This is a story about how Acura lost their way, then refocused on design to successfully reinvigorate the brand.
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If you’re a designer, a car fan or simply someone who follows the sector, we think you’ll enjoy and/or learn from this look at what’s been going on, behind the scenes, over at the Acura Design Studio. Roughly four years ago the company started making some major changes and now, with the recent release of the new RDX, have had their renewed focus on design validated by some startling sales numbers.
A full-size mockup of the RDX at the Acura Design Studio in Torrance, California
“What we’ve got going now,” says longtime Acura designer and now VP/GM Jon Ikeda, “we know it works.”
Back Story: A Rise and Fall (Warning: Boring Business Stuff Ahead)
When Acura introduced the RDX in 2006, they entered an uncrowded market segment: The entry-level, midsize luxury “crossover” SUV. The only real competitor was BMW’s X3, which had dominated the segment for years, but which had begun a steady sales decline.
2006 Acura RDX
The RDX overtook the X3 within three years, even as the 2008 recession began gutting the car market. RDX sales increased each year following that, but there was no time to rest, as Audi’s Q5 and Volvo’s XC60 had jumped into the game.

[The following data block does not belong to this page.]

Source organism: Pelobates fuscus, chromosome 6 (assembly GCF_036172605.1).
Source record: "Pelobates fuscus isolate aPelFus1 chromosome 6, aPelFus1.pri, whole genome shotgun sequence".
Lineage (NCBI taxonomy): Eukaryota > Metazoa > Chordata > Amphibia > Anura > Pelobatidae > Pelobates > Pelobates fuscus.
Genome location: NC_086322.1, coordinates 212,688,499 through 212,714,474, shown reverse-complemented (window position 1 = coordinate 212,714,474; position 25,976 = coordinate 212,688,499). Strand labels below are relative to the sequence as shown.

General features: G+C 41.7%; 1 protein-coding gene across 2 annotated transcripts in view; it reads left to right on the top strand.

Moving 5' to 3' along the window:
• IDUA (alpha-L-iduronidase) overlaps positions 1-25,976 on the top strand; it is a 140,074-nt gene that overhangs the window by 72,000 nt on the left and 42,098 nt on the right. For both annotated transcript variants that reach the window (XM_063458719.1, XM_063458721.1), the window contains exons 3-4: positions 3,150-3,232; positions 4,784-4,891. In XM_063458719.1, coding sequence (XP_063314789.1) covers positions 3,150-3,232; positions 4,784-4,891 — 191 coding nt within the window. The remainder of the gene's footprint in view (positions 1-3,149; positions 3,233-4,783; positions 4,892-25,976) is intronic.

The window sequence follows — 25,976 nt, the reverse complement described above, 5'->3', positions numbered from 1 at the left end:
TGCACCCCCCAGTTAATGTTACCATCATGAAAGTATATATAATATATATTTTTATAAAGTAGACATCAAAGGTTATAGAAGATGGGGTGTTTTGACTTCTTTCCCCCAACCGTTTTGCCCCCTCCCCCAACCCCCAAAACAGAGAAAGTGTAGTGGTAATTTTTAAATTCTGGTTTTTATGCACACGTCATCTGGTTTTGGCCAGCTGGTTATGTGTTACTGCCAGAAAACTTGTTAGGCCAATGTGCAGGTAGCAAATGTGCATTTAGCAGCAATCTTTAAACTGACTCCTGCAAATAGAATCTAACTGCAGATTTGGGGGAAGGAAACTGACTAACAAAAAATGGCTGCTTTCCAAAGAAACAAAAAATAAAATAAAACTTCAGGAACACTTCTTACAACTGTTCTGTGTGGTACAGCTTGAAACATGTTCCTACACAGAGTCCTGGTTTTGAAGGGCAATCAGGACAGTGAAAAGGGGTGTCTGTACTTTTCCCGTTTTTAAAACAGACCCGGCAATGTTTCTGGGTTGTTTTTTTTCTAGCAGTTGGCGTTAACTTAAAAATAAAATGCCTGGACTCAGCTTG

By 2013 and 2014 the RDX had beat them all, leading the segment in sales. But in 2015, Audi’s Q5 pulled just ahead. The following year, the news was worse: Lexus’ NX, an even newer competitor than the Q5, was now in the lead.
More troubling was that Acura, as a brand, was starting to lose some of its luster. Three of the automaker’s six offerings were sedans, a form factor that customers had begun abandoning. The company had taken a sales hit, as all car companies had, during the 2008-2010 recession; but while most of their competitors had bounced back to pre-recession sales figures, Acura had not.
What Went Wrong?
Parent company Honda’s sales figures had bounced back after the recession. Because the two companies share mechanicals, Acura’s malaise did not appear to be engineering-based. If a finger was going to be pointed, likely targets would be Design, or Sales & Marketing. The former was either not designing cars that people wanted to buy, or the latter was not doing a good enough job telling the stories of these cars to the target market.
So which was it? Car publications rarely criticize precise elements of marketing, but design criticism always flows freely. The design of Acura’s interiors seemed to draw particular fire; here’s Car & Driver in 2015 commenting on Acura’s TLX, the mid-sized luxury sedan that debuted the previous year: “The instrument panel’s small, pixelated information screen already looks dated…Acura’s two-tiered center displays are busy, redundant, and distracting in use.”